Knives Out was a gorgeous film. I enjoyed it immensely even if for me it failed to deliver the truth. So what? What films do that? But detective stories are supposed to do that. Aren’t they?
The film is a fine replica of an Agatha Christies’ whodunit. The setting is in and around a modern gothic New England manor home where the family of a wealthy author, Harlan Thrombey (Christopher Plummer), have gathered for his 85th birthday. And, of course, the patriarch dies. At first it seems to be a suicide, but we all know better without knowing anything.
Around a reading of the will, the family is unsurprisingly a bunch of predatory rats. They are called “self-made over-achievers.” None is as appealing as last week’s laundry. As was said, “a will reading is like community theatre production of a tax return.” But in this case that is an underestimate as we get to watch the family teeth come out.
There is one sympathetic character Marta (Ana de Armas) the nurse of the writer. She has a surprising characteristic. She has a “regurgitative reaction to mistruths.” In other words she vomits whenever she hears a lie. Blanc says, “Cruel or comforting this machine unerringly arrives at the truth. That’s what it does.” What Detective would not pay a handsome fee for that? What philosopher would not like such a machine? Or theologian. Or maybe they might not want it.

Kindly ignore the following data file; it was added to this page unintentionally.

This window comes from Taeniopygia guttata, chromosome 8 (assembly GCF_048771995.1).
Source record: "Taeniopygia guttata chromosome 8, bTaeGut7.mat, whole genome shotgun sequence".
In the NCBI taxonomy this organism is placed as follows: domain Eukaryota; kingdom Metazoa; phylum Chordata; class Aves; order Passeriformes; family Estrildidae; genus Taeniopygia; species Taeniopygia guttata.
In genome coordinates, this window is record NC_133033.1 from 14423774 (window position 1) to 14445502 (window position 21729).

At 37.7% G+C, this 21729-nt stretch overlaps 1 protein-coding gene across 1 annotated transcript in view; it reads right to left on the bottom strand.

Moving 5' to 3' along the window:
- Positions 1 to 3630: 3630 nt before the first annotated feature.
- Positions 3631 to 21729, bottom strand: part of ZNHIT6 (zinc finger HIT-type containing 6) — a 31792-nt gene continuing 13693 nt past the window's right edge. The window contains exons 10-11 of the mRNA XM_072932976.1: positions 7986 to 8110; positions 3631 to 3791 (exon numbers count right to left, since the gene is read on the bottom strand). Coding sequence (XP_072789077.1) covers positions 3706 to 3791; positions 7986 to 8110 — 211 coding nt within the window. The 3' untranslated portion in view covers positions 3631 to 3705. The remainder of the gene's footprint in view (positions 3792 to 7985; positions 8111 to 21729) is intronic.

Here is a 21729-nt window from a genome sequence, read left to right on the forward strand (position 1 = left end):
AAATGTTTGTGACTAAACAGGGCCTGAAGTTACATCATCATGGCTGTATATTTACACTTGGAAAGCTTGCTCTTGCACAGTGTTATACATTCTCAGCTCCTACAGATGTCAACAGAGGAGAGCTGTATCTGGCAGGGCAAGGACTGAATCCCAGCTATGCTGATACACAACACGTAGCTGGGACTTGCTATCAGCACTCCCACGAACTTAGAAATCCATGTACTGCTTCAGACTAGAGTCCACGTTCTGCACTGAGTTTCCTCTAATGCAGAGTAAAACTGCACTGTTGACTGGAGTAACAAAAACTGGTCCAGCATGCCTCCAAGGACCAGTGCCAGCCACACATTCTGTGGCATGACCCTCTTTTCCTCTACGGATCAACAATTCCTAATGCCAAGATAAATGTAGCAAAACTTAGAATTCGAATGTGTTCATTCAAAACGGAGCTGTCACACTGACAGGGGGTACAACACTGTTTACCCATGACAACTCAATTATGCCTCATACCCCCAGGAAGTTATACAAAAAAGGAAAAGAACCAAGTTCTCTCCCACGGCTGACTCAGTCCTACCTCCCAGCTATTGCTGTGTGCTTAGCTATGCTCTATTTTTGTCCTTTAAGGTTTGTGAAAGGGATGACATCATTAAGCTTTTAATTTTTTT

The detective is Benoit Blanc (Daniel Craig), smirking, smoking cigars flipping coins and bumbling towards the truth. He has an unlikely southern accent. One of the sons, Ransom (Chris Evans) calls him the “CSI-KFC.” Blanc assures the family “my being here is purely ornamental, I am a quiet passive observer of the truth.” Just like us in the audience. Isn’t that what we all want to be?
There is a second peculiar mystery. Why is he there? There are police in charge of the investigation but they lean on Blanc even though he does not seem to be the sharpest pencil in the case. Who hired him and why?
The detective story is of course a classic genre if there ever was one. A search for the holy grail of truth. The detective has the task of leading us to it. That’s his job. As Benoit says, “this is a twisted world and we’re not finished untangling it yet.” He also said something like: ‘we must be patient until the truth slides off Gravity’s rainbow to subdue the sodden earth.’ I hope I got that line right. That line puzzled me. The rainbow of the book, I have been told, was the shape of the Nazi V2 rockets of World War II that everyone feared but ultimately failed to deliver their cargo of deaths because the allies captured the facilities before they were ever used. Most think the shape of the rockets is the basis for the name of the book–Gravity’s Rainbow.
As Thomas Pynchon said in that book,
“But it is a curve each of them feels, unmistakably. It is the parabola. They must have guessed, once or twice—guessed and refused to believe—that everything, always, collectively, had been moving toward that purified shape latent in the sky, that shape of no surprise, no second chances, no return. Yet they do move forever under it, reserved for its own black-and-white bad news certainly as if it were the Rainbow, and they its children. . . ”
The rainbow then was the shape of death. Or perhaps, near death, something not as a fierce. Or maybe I don’t know what I’m talking about.